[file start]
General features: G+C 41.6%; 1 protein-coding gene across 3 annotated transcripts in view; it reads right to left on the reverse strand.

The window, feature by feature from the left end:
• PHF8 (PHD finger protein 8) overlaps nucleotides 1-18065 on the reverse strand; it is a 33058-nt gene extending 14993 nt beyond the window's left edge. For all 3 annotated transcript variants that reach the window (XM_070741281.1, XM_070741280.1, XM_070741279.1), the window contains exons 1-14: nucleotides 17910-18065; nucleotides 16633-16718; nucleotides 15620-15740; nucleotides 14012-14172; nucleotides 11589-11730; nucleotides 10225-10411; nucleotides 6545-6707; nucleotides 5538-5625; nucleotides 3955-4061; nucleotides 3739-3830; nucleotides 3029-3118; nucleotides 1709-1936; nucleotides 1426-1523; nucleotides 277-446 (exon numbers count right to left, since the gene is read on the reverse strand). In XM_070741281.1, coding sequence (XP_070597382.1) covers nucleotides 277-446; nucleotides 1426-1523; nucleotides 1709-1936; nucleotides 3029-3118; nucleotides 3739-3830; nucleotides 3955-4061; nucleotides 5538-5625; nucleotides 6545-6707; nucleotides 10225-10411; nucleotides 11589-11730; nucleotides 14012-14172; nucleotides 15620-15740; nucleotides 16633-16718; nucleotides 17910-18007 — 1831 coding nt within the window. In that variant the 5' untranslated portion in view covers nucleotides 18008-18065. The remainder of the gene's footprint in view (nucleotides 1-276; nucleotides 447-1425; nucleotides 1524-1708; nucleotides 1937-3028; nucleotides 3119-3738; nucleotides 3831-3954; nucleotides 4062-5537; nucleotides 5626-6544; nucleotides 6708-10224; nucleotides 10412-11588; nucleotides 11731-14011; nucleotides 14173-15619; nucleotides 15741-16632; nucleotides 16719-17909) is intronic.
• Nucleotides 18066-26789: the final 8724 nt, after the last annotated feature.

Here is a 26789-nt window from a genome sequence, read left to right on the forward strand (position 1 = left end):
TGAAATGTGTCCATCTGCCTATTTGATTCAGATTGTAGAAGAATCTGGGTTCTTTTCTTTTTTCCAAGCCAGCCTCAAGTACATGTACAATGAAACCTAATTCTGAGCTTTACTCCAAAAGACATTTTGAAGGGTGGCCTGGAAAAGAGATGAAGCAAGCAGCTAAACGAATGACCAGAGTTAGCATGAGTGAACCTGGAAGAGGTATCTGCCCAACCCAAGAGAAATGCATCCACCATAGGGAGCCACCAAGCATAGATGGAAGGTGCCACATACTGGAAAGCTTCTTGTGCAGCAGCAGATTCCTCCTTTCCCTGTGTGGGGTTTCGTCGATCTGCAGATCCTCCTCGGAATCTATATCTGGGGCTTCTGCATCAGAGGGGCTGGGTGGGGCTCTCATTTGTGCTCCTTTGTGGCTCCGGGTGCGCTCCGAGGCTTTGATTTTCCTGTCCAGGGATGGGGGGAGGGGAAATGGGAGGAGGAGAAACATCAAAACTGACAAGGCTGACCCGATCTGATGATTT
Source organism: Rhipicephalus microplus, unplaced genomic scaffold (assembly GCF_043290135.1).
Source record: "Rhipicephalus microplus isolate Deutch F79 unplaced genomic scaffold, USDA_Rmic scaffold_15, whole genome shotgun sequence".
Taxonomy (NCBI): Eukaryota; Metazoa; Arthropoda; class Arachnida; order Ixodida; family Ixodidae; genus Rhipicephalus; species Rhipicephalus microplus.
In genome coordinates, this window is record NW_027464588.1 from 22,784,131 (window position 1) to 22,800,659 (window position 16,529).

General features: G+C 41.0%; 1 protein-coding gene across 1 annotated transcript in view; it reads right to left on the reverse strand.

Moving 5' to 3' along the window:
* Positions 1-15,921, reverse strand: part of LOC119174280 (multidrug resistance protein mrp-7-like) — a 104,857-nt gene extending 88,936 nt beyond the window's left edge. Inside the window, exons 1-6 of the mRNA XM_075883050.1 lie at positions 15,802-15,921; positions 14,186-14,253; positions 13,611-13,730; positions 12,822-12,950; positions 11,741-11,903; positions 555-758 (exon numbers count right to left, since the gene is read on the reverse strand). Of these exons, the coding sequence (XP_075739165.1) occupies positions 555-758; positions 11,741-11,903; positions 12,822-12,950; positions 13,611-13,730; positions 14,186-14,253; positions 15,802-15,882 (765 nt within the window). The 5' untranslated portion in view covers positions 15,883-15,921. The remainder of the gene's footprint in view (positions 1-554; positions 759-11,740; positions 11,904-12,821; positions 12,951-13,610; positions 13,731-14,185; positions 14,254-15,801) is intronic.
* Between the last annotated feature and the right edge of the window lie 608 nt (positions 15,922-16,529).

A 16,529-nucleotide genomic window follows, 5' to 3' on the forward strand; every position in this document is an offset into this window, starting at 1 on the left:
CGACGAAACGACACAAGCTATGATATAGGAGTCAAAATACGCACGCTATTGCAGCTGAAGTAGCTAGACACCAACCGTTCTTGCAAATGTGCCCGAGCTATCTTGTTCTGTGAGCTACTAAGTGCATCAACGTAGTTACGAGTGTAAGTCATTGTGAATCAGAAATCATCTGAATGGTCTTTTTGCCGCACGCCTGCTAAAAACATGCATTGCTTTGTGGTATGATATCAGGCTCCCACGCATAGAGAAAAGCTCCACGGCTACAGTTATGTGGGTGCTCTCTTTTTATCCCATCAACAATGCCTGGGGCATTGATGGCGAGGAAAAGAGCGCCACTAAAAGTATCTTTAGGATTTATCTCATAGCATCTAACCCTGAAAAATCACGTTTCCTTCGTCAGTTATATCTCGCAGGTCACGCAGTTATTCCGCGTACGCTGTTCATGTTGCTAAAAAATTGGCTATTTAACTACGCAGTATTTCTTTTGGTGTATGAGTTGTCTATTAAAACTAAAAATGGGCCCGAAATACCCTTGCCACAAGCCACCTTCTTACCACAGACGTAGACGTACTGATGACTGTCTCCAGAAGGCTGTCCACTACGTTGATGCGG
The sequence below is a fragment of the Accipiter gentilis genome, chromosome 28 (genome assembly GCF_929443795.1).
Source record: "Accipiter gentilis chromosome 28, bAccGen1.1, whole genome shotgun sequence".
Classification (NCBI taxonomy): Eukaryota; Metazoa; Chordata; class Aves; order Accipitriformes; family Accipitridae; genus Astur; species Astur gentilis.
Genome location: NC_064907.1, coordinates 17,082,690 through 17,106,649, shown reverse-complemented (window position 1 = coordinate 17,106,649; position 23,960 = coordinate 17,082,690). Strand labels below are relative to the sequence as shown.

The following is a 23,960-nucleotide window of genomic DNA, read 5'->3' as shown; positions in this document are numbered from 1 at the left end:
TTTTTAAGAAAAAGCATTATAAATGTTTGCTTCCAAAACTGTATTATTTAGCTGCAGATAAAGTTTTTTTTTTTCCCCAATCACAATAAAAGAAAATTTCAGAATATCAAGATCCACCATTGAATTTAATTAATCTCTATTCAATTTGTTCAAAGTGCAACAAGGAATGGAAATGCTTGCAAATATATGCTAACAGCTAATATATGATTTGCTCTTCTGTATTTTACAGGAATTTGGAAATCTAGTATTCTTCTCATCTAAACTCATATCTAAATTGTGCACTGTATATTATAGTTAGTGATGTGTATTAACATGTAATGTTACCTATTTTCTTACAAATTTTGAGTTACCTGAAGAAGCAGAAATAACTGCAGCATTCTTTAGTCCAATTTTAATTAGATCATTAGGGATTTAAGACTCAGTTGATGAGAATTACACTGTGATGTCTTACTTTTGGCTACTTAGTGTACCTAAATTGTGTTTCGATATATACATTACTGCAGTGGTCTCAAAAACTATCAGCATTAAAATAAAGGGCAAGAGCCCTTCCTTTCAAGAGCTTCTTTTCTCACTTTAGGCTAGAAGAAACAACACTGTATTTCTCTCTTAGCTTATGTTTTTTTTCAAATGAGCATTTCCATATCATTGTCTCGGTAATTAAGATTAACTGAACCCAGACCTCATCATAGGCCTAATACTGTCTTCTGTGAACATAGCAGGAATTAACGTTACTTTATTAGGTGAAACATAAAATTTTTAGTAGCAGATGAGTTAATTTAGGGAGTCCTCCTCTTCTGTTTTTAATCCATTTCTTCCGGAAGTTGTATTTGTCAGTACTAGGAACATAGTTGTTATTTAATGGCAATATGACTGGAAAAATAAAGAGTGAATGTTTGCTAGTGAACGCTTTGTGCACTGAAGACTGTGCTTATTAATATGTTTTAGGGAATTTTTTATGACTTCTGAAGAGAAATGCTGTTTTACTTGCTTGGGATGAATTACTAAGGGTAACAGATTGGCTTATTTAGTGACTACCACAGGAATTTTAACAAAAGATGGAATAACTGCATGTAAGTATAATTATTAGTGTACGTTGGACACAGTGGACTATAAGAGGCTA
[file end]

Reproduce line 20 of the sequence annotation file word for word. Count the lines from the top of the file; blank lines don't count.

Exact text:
Genome location: NC_064907.1, coordinates 17,082,690 through 17,106,649, shown reverse-complemented (window position 1 = coordinate 17,106,649; position 23,960 = coordinate 17,082,690). Strand labels below are relative to the sequence as shown.